Navy helps plant Poinsettia on map

Bowl game's debut expected to draw 50,000

College football


San Diego -- The baby of the bowls is off to an encouraging start.

Prodded by the Mountain West Conference to launch a second postseason game in San Diego, certified for play last spring by the NCAA and buoyed by the appearance of the Naval Academy and its legion of fans for the kickoff event, the Poinsettia Bowl is headed to an initial success.

In the past year, everything has fallen conveniently into place for officials of the well-received Holiday Bowl, who have an added starter for their work log.

"All of a sudden, things started building up, and here we are," said Holiday Bowl executive director Bruce Binkowski. "My staff is really hopping. It's stressful having two bowl games within a short period, but we've got a great group of volunteers and we're going to get it done."

Already, ticket sales for the Poinsettia are approaching 45,000, thanks in large measure to the nearly 20,000 purchased through the Naval Academy Athletic Association.

The bowl lineup is glutted with 28 games, meaning nearly half (56) of 117 Division I-A teams continue to play after the regular season. In 2004, there was some doubt that enough schools would qualify for all the berths, but sufficient six-game winners surfaced at the last minute.

Therefore, the chances of adding a new bowl were almost negligible.

Recertification was the answer. Postseason games must be approved on an annual basis by the NCAA, and when the time arrived last spring, the Poinsettia credentials were impeccable. On board were a conference partner (Mountain West), a title sponsor (the San Diego County Credit Union), the availability of an NFL stadium, a probable television commitment from ESPN and a built-in staff and volunteer force.

"The Silicon [Valley] Bowl [in San Jose] was not doing well," Binkowski said. "They were back, and Toronto was in the bidding. But we came in and got it. I was very pleased with our presentation."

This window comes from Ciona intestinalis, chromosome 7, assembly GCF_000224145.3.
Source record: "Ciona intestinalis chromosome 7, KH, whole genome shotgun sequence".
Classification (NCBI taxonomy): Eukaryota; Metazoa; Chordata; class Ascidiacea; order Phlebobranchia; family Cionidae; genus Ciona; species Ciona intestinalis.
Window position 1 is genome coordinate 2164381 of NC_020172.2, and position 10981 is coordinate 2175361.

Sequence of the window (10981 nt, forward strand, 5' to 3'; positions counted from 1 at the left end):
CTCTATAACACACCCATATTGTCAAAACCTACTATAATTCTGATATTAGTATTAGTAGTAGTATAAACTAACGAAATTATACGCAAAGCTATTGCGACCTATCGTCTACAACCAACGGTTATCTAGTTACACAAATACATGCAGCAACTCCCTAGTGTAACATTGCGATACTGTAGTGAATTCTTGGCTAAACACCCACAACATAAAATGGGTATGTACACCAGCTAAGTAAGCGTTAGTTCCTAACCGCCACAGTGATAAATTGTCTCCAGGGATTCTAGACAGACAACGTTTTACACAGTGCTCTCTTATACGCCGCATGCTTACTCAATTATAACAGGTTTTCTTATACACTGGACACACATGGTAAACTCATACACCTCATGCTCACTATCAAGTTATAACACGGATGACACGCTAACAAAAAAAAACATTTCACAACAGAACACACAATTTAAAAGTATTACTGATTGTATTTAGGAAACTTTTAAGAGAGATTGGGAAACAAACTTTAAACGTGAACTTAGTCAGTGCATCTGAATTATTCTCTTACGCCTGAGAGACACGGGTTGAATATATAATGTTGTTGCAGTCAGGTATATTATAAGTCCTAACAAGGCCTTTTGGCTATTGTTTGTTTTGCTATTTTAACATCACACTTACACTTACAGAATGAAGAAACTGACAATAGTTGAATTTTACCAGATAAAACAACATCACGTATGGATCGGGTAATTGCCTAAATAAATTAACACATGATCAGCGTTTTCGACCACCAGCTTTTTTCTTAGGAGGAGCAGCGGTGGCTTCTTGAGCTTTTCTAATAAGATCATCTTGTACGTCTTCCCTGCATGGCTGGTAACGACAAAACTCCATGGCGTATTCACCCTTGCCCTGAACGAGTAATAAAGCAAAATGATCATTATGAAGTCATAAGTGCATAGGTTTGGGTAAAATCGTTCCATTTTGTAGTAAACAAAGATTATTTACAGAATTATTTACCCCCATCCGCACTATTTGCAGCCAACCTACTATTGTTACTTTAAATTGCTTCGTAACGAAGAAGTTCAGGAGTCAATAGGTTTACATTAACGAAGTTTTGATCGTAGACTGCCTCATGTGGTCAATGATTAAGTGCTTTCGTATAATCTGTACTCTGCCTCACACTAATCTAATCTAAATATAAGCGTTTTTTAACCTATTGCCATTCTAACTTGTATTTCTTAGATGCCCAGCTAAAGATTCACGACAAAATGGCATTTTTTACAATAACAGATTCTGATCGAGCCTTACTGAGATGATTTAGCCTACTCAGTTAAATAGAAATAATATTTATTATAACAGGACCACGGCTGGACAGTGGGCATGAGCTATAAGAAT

And so was the NCAA committee making the choice.

It all started with the push by the Mountain West, of which San Diego State is a member, for a pre-Christmas date. The bowl's ideal game would have matched the hometown Aztecs against the Midshipmen, who also have a huge local following because of the massive Naval presence in the San Diego area and have proved in the past two years that their fans will travel to see them play in the postseason.

San Diego State did not qualify, and even though tickets sales have lagged at Colorado State, Poinsettia officials are not displeased with the matchup. Until 1998, the current Mountain West members were regular players in the Holiday Bowl, which now matches teams from the Pacific-10 and Big 12 conferences. Brigham Young played in 11 Holiday Bowls, including the first in 1978 against, coincidentally, Navy, and Colorado State appeared in three.

"To be able to get back into that mix is intriguing," Binkowski said.

The second berth in the Poinsettia Bowl goes to an at-large team, and an independent like Navy is extremely attractive.

"My dealings with the bowl go back to about a year ago," Navy athletic director Chet Gladchuk said. "They have always been in the forefront."

"We're under no misconception," Binkowski said. "We're never going to have teams with one loss or anything. But we're always going to get a good No. 2 or 3 team out of the Mountain West, and this will generate economic impact during the week before Christmas, which is the slowest time of the year for everyone here."

There is an unusual rider in the Navy contract with the bowl. Providing the Midshipmen are bowl-eligible, they can return to the Poinsettia in 2008, 2009 or 2010, the year being their choice.

"We haven't worked out all the details on that," Binkowski said. "But we want to get them in a regular rotation. We'd like to get Army out here, too."

The baby is already walking tall.

Poinsettia Bowl

Navy vs. Colorado State, Thursday, 10:30 p.m., San Diego, ESPN2, 1090 AM, 1430 AM Line: Navy by 2 1/2

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